Combining swarm into original hive?

Hi there,

I’m hoping for some advice, suggestions on the best method for combining a swarm into its original hive.

Background: I have 4 hives originally from 2 that I split last spring. Of the original 2 one was weaker/not as desirable genetics. The two hives that came from the weaker colony took awhile to fill their 8 frame brood box. I put a super on the one with the original queen earlier this year, and noticed maybe 2 1/2 weeks ago that I needed to put the super on the second one, for various reasons I didn’t get a chance, and then yesterday they swarmed. I managed this morning to catch the swarm and place into a nuc box. Because this colony is the weakest in comparison to my other hives i’m reluctant to start another hive, and I was hoping I could recombine with the original hive. I’m located on the Sunshine Coast, Aus, we are heading into Autumn but still lots of flowering bloodwood around, and mild winter.

My question i guess is will the original hive have a new scent already? the original hive doesn’t have any virgin queens. If i place them back tomorrow 2 days after they swarmed will they fight the original hive or will they swarm again thinking they did not succeed?

Or should I wait for the swarm to build up some stores and then combine the two using the newspaper method?


Hi Annika, I’m not far from you (globally speaking) in Buderim. One of the first things I learnt 35 years ago was that bloodwood brings colonies up to swarming strength. Hence your swarm.

I would not combine the swarm back into the parent hive. The parent hive should have virgin queens emerging. I would let them sort it out, while waiting to see if the victor gets successfully mated.

I would use the opportunity to let the swarm build up in strength, then use that hive as a resource hive. A hive that you can use to draw brood from, as needed.

A resource hive can be very handy during a time when we feel that a hive is a bit weak. Sometime the addition of a full frame of brood can make the world of difference to a weaker colony.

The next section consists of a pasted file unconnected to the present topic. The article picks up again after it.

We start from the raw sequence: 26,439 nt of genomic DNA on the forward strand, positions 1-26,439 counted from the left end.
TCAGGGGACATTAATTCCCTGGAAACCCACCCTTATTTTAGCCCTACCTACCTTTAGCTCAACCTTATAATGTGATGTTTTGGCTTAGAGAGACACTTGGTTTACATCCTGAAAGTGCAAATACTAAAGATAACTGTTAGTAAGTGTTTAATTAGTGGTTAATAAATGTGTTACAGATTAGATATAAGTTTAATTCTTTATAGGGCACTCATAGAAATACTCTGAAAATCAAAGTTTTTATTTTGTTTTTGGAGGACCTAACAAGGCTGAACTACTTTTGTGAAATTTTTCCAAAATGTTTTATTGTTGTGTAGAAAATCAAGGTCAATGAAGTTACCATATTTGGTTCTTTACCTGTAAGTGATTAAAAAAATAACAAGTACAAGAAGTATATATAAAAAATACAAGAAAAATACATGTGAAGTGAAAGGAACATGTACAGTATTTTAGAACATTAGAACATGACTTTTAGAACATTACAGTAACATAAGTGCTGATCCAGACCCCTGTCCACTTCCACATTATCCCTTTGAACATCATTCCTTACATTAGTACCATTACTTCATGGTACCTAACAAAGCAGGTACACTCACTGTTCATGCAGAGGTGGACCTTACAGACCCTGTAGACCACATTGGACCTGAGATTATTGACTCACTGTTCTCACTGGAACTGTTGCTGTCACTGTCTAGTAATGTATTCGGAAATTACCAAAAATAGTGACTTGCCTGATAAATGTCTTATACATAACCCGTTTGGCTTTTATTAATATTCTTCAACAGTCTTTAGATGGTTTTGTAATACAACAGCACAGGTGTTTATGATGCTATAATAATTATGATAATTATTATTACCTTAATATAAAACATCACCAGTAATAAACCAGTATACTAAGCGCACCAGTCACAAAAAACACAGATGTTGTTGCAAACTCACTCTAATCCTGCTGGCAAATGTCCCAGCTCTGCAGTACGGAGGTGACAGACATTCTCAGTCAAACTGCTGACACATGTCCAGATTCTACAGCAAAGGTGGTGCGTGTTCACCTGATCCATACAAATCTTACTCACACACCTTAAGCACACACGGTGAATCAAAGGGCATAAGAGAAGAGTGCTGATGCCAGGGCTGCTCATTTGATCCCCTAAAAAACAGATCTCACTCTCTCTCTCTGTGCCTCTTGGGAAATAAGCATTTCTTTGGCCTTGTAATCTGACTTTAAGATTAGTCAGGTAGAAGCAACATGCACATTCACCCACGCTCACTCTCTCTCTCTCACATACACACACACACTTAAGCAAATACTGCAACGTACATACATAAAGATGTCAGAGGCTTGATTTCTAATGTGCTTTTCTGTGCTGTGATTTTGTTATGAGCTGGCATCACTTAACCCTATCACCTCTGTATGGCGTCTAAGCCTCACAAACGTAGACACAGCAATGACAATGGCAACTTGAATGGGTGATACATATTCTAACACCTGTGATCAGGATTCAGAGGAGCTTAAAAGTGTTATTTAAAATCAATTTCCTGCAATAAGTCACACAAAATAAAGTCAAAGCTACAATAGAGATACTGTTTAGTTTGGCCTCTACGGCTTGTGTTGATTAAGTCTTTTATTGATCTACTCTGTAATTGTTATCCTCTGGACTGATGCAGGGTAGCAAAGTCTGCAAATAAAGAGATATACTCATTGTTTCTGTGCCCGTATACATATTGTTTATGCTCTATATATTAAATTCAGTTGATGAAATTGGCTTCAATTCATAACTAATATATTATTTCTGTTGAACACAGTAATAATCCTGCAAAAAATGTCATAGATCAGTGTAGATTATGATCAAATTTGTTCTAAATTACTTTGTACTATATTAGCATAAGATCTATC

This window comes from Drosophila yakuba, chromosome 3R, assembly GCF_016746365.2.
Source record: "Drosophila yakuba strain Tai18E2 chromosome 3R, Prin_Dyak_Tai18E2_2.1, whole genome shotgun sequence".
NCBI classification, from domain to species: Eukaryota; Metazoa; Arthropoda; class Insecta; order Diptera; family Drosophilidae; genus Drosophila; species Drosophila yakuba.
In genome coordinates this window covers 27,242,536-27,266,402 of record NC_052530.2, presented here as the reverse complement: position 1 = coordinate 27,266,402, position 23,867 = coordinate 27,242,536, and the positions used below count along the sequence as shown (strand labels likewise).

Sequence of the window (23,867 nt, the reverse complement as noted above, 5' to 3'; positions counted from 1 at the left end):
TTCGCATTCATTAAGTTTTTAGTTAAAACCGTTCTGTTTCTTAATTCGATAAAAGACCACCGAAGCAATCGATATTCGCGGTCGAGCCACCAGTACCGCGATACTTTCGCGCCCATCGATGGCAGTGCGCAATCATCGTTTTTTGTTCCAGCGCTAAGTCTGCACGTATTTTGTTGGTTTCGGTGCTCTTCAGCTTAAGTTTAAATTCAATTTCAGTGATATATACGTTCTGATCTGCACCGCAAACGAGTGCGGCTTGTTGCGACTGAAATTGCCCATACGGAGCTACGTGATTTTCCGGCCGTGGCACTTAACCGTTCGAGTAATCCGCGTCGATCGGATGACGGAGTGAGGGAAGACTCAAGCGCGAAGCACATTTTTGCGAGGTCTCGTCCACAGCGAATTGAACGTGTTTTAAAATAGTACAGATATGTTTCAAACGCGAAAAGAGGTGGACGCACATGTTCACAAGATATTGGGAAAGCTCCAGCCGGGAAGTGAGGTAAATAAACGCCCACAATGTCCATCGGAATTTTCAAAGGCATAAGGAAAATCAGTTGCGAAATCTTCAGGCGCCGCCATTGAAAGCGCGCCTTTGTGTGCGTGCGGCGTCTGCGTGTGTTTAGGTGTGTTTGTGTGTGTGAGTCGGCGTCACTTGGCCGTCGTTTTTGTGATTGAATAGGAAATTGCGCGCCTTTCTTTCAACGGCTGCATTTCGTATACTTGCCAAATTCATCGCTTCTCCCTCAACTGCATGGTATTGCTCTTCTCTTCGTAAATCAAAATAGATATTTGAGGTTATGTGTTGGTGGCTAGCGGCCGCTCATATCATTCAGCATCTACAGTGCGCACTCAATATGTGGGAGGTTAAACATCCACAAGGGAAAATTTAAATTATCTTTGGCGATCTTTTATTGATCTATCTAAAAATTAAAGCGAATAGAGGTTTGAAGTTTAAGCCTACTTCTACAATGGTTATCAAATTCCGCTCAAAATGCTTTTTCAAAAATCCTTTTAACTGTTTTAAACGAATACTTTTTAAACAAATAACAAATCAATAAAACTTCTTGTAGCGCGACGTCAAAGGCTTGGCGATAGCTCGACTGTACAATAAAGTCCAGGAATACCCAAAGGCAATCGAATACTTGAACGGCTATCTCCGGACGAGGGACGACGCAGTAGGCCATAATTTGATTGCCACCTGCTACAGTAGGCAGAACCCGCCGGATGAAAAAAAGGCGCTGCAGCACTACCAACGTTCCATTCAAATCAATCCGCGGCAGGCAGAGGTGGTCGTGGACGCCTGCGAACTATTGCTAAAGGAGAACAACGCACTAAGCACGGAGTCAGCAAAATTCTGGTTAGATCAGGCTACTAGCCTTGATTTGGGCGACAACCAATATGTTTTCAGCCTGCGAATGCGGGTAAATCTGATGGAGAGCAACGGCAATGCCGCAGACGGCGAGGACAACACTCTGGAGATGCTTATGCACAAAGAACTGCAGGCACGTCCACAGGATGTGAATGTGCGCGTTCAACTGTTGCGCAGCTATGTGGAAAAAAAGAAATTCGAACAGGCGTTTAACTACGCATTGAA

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Thank you so much for the reply Jeff. I will leave as is.

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You’re welcome Annika, Yes, leave as is for the time being. However you’ll need to check after about 3-4 weeks to make sure that you have a mated queen.

Yes I will definitely check to see whats going on. Great idea to have a resource hive. Interesting about the bloodwood, thanks for that information.

Out of curiosity do you know how long before the pheromones of the hive change? is it only when there is a new queen, would the queen cells give off the scent? if hypothetically I did put them back in the parent hive soon after they had swarmed would it already smell different?

Hi Annika, I don’t know how long before the hive scent changes. What you’re suggesting is just something that I wouldn’t do.

Whereabouts on the Coast are you? I know where I am the bees are rapidly building up their populations, as well as producing honey. Therefore under those circumstances, I wouldn’t be combining a swarm back to the parent hive shortly after that hive issued it.

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Hi Jeff,

I’m definitely not combining and I’m taking your suggestion of creating a resource hive. It was just pure curiosity of how long it would take to change.

I’m not too far from you, about 10mins inland from Coolum.

Thanks again for your advice :slight_smile:

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Hi Annika, you’re welcome.

I’ve actually wondered the same thing myself.

Hive scent when you think about it can be a bit of a mystery. Just say for argument that you made a colony by combining one frame of brood & bees from 10 different hives, then take it away to a new location. Within about 90 minutes bees will be bringing back pollen, and will be accepted by the guard bees. With that said, it doesn’t take long for the scent from 10 different colonies to amalgamate into a new scent which will be uniquely characteristic to that colony.